WWII American Army Medic Desmond T. Doss, who served during the Battle of Okinawa, refuses to kill people, and becomes the first man in American history to receive the Medal of Honor without firing a shot.
In 1942, a Canadian intelligence officer in North Africa encounters a female French Resistance fighter on a deadly mission behind enemy lines. When they reunite in London, their relationship is tested by the pressures of war.
In the forests of the Pacific Northwest, a father devoted to raising his six kids with a rigorous physical and intellectual education is forced to leave his paradise and enter the world, challenging his idea of what it means to be a parent.
A five-year-old Indian boy gets lost on the streets of Calcutta, thousands of kilometers from home. He survives many challenges before being adopted by a couple in Australia; 25 years later, he sets out to find his lost family.
A "story inside a story," in which the first part follows a woman named Susan who receives a book manuscript from her ex-husband, a man whom she left 20 years earlier, asking for her opinion. The second element follows the actual manuscript, called "Nocturnal Animals," which revolves around a man whose family vacation turns violent and deadly. It also continues to follow the story of Susan, who finds herself recalling her first marriage and confronting some dark truths about herself.
Tom Ford edited this film at his London design studio where he would bide his time between his fashion fittings and editing for 4-5 hours daily. See more »
it's gonna be rough on them out there, not knowing how it's gonna come. Maybe Ray get killed, for resisting arrest, or coming at home late at night, might get shot by a burglar.
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This devilishly stylish thriller left me in a trance
Nocturnal Animals is a dark and devilishly stylish thriller from Tom Ford, who knows a thing or two about style having worked as creative director for both Gucci and Yves Saint Lauren in the past. It could have been in danger of being a case of style over substance however, Ford's perfectionism makes this one of the most powerful films I've seen all year.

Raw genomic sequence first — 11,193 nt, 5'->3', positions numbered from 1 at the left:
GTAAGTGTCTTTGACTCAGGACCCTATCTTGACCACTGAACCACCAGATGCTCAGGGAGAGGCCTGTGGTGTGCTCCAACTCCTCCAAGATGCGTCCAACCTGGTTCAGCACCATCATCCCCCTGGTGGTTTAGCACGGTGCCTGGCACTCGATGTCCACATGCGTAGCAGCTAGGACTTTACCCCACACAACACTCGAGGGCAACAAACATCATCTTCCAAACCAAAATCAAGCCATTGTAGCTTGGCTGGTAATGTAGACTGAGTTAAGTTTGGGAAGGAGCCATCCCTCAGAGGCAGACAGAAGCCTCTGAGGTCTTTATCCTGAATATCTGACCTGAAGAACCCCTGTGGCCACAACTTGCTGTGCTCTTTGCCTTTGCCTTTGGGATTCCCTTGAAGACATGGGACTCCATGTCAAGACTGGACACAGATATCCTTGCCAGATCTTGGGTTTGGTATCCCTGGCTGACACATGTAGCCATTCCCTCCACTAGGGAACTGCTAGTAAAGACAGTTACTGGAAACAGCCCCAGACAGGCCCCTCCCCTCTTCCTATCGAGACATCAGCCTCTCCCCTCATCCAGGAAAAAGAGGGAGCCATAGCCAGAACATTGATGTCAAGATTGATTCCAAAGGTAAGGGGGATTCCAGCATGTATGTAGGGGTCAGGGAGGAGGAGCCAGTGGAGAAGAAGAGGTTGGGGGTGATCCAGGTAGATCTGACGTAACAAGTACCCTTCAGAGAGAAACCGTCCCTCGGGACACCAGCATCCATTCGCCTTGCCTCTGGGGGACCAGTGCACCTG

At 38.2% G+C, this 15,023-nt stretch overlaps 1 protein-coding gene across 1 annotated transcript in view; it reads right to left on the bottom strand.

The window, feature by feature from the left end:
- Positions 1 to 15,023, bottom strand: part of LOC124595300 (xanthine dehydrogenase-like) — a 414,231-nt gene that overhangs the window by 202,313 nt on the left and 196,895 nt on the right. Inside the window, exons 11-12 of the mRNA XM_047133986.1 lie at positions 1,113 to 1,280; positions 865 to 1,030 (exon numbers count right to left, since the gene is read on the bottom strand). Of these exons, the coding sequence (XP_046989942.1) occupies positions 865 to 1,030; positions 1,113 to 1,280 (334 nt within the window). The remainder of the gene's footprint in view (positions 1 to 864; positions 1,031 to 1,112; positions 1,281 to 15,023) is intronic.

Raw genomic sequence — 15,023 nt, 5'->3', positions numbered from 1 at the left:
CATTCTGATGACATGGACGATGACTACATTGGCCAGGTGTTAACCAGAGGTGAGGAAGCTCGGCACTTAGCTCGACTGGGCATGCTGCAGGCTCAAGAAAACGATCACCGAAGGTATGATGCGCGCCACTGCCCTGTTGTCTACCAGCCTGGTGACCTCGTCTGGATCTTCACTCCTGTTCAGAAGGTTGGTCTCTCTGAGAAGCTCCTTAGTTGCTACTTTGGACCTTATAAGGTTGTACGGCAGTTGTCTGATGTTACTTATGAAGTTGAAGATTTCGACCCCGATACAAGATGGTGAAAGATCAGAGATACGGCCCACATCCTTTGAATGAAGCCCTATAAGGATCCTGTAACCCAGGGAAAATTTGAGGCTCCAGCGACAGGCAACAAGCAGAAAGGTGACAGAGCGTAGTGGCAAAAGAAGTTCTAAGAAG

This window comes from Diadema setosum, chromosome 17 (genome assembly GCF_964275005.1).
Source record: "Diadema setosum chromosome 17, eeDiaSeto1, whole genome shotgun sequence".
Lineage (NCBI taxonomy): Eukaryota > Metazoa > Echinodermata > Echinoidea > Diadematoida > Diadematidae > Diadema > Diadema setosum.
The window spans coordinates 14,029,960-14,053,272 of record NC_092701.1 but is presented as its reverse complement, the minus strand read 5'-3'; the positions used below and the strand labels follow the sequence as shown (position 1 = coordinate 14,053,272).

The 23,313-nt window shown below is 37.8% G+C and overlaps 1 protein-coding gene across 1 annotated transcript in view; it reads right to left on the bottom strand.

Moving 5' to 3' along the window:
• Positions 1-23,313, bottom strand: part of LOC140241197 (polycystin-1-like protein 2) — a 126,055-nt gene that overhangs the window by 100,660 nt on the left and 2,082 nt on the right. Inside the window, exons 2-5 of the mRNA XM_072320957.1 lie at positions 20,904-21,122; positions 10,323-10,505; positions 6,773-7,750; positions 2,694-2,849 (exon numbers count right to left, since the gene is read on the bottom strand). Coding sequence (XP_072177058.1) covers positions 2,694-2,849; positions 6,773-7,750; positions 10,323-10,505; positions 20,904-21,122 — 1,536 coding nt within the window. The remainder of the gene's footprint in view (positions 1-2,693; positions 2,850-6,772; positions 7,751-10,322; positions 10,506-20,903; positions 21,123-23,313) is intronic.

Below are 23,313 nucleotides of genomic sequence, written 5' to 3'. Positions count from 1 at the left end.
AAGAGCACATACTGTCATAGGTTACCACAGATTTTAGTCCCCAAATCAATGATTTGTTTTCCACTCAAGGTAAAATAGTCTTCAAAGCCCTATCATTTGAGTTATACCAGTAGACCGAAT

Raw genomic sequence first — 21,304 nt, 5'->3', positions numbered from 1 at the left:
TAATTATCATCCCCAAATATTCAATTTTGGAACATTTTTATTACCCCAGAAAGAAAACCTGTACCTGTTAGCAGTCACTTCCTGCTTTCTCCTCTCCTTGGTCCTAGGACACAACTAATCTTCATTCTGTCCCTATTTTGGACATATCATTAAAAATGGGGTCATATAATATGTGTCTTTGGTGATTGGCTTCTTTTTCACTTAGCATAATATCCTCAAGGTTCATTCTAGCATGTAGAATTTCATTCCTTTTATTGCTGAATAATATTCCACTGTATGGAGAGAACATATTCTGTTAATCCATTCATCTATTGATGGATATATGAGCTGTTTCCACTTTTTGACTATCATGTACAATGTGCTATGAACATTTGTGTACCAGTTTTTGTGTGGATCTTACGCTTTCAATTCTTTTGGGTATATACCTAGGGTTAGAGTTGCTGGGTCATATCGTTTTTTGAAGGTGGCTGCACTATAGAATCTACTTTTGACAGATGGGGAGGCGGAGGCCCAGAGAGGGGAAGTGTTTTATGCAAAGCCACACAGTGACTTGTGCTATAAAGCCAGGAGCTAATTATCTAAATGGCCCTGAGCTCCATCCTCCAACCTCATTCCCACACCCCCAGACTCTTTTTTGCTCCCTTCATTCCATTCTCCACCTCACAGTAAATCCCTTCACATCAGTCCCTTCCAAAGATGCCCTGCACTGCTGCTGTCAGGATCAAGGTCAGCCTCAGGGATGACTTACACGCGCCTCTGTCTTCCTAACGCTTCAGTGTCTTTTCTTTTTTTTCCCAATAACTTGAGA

Susan Morrow (Amy Adams) is an art gallery owner who spends most of her life at home alone, with her husband often out of town on business. When Susan receives a manuscript to a novel written by her ex-husband, Edward Sheffield (Jake Gyllenhaal), she finds herself immediately engrossed.
As Susan continues to read the novel, she has flashbacks to how her relationship with Edward broke down as well as thoughts that the violent thriller is a veiled threat against her from Edward.
I didn't know what to expect from Nocturnal Animals as I hadn't seen any trailers and Ford's film ended up blowing me away. The way Ford tells the story showcases how inventive and powerful he is as a filmmaker, the narratives of both Susan's life and Edward's novel combining brilliantly and leaving me in a trance like state.
Edward's novel provides the film with its dark soul, the story of Tony Hastings (also played by Jake Gyllenhaal) and his family who run into trouble when travelling through the night on the road to their country home. It's pretty heavy stuff but it plays an essential part in making this such powerful viewing.
This is a gorgeous film to look at as well, Seamus McGarvey's cinematography echoing the story's bleakness and the brutality of Edward's supposed veiled threat to Susan. The combination of the visuals with Abel Korzeniowski's dream-like score heightens the sense of escapism felt by Susan as she reads Edward's novel.
Coming to the performances, Nocturnal Animals features a very impressive ensemble cast all at the top of their game. Amy Adams yet again proves why she's one of the most versatile actresses with a performance that combines the assurance of an art gallery owner with the vulnerability of someone who knows they've made mistakes in their past. With this and Arrival out in the coming months, expect to see Adams get some form of recognition come the awards season, maybe for both.
Adams is joined by Jake Gyllenhaal, who takes on dual roles yet again for this film. Gyllenhaal has really grown as an actor, particularly in the last five years, and its great to see him continue that in Nocturnal Animals, more notably in the role of Tony Hastings, a creation of his other character Edward.
The rest of the cast features a scene stealing Michael Shannon, who I've really grown to appreciate these last few years, a career best performance from Aaron Taylor-Johnson, who is truly vile as the villainous Ray, and Laura Linney who, even in the short space of time we see her, makes one hell of an impact.
I cannot speak highly enough of Nocturnal Animals, a stylish thriller that has more than enough substance to it. I will definitely be checking out Tom Ford's A Single Man after this and I sure as hell hope we see more work from Ford in the future.
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